We hear this all the time: Flash streaming is dying out, so RTMP won’t be around much longer. That’s true in some ways, but it’s much more complicated than that. Dan Rayburn’s excellent article brought up the topic again, so we wanted to offer a bit of additional clarification.
From the player side, RTMP is on its last legs. Flash is dying out as a player, there are numerous alternatives, and the RTMP standard for players will fade along with Flash.
But on the ingest/encode side of a streaming workflow, it’s a little more complicated. There are fewer available methods for stream ingestion, and RTMP tends to be the best supported. Most CDNs use RTMP, and the alternative protocols (UDP and RTSP) have significant limitations in terms of network connectivity and server support.
That’s the short story. RTMP is dying out as a player protocol, but will be around much longer as the ingest standard for H.264 video.
Now, for those of you who like to get into the technical nitty-gritty, here are a few additional tidbits related to RTMP and its future prospects.
- RTMP is tied to the FLV format, and the FLV format is closely tied to the Flash player. Since FLV typically contains H.264 video and often AAC audio, it’s easy enough to remux the contents of FLV in a different container format, like .mp4. So from a server perspective, it’s easy enough to accept RTMP, remux or transcode it to mp4 or ts, then provide it for clients using HLS, MPEG-DASH, or whatever else they would like.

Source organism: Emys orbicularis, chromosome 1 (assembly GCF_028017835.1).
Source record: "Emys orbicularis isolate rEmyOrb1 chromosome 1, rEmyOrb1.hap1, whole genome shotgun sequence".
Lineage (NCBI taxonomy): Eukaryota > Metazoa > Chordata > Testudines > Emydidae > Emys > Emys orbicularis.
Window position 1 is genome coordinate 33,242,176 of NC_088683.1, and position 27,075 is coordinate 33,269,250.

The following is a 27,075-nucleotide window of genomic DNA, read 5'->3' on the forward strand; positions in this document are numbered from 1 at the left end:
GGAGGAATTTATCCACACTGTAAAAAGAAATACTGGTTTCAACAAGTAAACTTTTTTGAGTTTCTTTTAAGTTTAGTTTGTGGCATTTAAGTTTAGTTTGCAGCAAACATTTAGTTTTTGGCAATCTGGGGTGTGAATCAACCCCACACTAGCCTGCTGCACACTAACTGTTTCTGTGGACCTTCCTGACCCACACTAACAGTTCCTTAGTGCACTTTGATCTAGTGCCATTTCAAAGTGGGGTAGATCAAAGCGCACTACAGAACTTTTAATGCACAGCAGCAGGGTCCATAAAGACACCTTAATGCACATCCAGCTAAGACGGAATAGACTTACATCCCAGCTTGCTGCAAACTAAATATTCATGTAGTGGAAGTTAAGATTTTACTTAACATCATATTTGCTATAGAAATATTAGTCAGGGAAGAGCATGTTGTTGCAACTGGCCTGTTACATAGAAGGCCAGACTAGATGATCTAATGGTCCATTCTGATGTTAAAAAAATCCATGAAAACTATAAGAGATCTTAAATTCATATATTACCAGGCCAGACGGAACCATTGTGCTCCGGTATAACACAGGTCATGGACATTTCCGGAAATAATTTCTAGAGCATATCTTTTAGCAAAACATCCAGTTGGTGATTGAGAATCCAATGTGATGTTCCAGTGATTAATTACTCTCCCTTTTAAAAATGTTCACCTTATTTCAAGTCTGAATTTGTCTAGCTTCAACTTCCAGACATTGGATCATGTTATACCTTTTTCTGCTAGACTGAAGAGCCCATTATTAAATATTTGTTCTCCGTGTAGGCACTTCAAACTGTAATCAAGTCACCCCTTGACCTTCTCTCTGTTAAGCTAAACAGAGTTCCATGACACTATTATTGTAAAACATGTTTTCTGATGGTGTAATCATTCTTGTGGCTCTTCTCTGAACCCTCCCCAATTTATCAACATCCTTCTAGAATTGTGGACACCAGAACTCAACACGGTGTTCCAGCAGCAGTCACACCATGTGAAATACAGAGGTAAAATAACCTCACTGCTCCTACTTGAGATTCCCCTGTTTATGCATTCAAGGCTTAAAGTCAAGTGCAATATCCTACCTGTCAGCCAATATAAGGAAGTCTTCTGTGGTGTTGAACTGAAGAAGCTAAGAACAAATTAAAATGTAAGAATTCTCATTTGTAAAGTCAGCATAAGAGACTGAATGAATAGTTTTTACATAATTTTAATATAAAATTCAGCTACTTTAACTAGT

- One exception to this “RTMP is dying as a player standard” argument has to do with niche industries. For example, an engineer who works on live video for gambling explained that even from a content delivery perspective, RTMP can be tuned with a lower latency than most delivery alternatives and will remain viable in latency-sensitive applications. While there are some low latency alternatives, like webRTC, the CDN support remains very limited by comparison to RTMP. So in certain niche markets, RTMP will probably stick around on the content delivery side for a while.
- As mentioned above, on the ingest side RTMP is supported by pretty much every CDN. However, with H.265 encoding coming around soon, RTMP will no longer an option unless the server wants to use something non-standard. UDP works well on local networks, but is very reliant on a stable network connection in order to avoid dropping packets. (There are reliable UDP based protocols, but they are mostly proprietary.) RTSP is supported by some online video platforms, but there are a lot that do not support it. We will soon start to see more of them supporting RTSP, but until then the landscape for H.265 live streaming remains pretty narrow.